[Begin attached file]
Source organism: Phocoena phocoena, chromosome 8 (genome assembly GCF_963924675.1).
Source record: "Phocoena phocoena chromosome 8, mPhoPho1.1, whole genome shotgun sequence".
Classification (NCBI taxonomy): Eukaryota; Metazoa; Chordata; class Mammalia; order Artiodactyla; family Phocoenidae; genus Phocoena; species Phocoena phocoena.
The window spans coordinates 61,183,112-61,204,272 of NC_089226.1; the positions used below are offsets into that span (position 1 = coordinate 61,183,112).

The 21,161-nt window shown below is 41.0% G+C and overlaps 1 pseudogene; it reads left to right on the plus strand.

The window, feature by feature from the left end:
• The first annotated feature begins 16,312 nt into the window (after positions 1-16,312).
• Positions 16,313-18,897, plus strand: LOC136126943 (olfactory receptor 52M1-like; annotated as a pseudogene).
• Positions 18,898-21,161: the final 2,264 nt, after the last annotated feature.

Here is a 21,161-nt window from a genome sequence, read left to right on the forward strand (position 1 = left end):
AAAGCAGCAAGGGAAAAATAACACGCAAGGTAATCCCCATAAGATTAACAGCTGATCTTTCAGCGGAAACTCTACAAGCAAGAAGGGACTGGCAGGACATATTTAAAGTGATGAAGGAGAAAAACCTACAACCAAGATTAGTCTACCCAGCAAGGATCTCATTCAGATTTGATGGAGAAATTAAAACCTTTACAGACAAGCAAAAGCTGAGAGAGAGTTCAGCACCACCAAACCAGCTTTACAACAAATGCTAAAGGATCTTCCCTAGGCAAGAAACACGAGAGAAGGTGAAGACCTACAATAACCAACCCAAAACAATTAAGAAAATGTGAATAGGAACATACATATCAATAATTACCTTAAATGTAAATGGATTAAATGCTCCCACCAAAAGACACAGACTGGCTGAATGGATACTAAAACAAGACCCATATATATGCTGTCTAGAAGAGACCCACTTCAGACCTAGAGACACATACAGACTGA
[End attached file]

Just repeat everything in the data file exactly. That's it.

Source organism: Phocoena phocoena, chromosome 8 (genome assembly GCF_963924675.1).
Source record: "Phocoena phocoena chromosome 8, mPhoPho1.1, whole genome shotgun sequence".
Classification (NCBI taxonomy): Eukaryota; Metazoa; Chordata; class Mammalia; order Artiodactyla; family Phocoenidae; genus Phocoena; species Phocoena phocoena.
The window spans coordinates 61,183,112-61,204,272 of NC_089226.1; the positions used below are offsets into that span (position 1 = coordinate 61,183,112).

The 21,161-nt window shown below is 41.0% G+C and overlaps 1 pseudogene; it reads left to right on the plus strand.

The window, feature by feature from the left end:
• The first annotated feature begins 16,312 nt into the window (after positions 1-16,312).
• Positions 16,313-18,897, plus strand: LOC136126943 (olfactory receptor 52M1-like; annotated as a pseudogene).
• Positions 18,898-21,161: the final 2,264 nt, after the last annotated feature.

Here is a 21,161-nt window from a genome sequence, read left to right on the forward strand (position 1 = left end):
AAAGCAGCAAGGGAAAAATAACACGCAAGGTAATCCCCATAAGATTAACAGCTGATCTTTCAGCGGAAACTCTACAAGCAAGAAGGGACTGGCAGGACATATTTAAAGTGATGAAGGAGAAAAACCTACAACCAAGATTAGTCTACCCAGCAAGGATCTCATTCAGATTTGATGGAGAAATTAAAACCTTTACAGACAAGCAAAAGCTGAGAGAGAGTTCAGCACCACCAAACCAGCTTTACAACAAATGCTAAAGGATCTTCCCTAGGCAAGAAACACGAGAGAAGGTGAAGACCTACAATAACCAACCCAAAACAATTAAGAAAATGTGAATAGGAACATACATATCAATAATTACCTTAAATGTAAATGGATTAAATGCTCCCACCAAAAGACACAGACTGGCTGAATGGATACTAAAACAAGACCCATATATATGCTGTCTAGAAGAGACCCACTTCAGACCTAGAGACACATACAGACTGA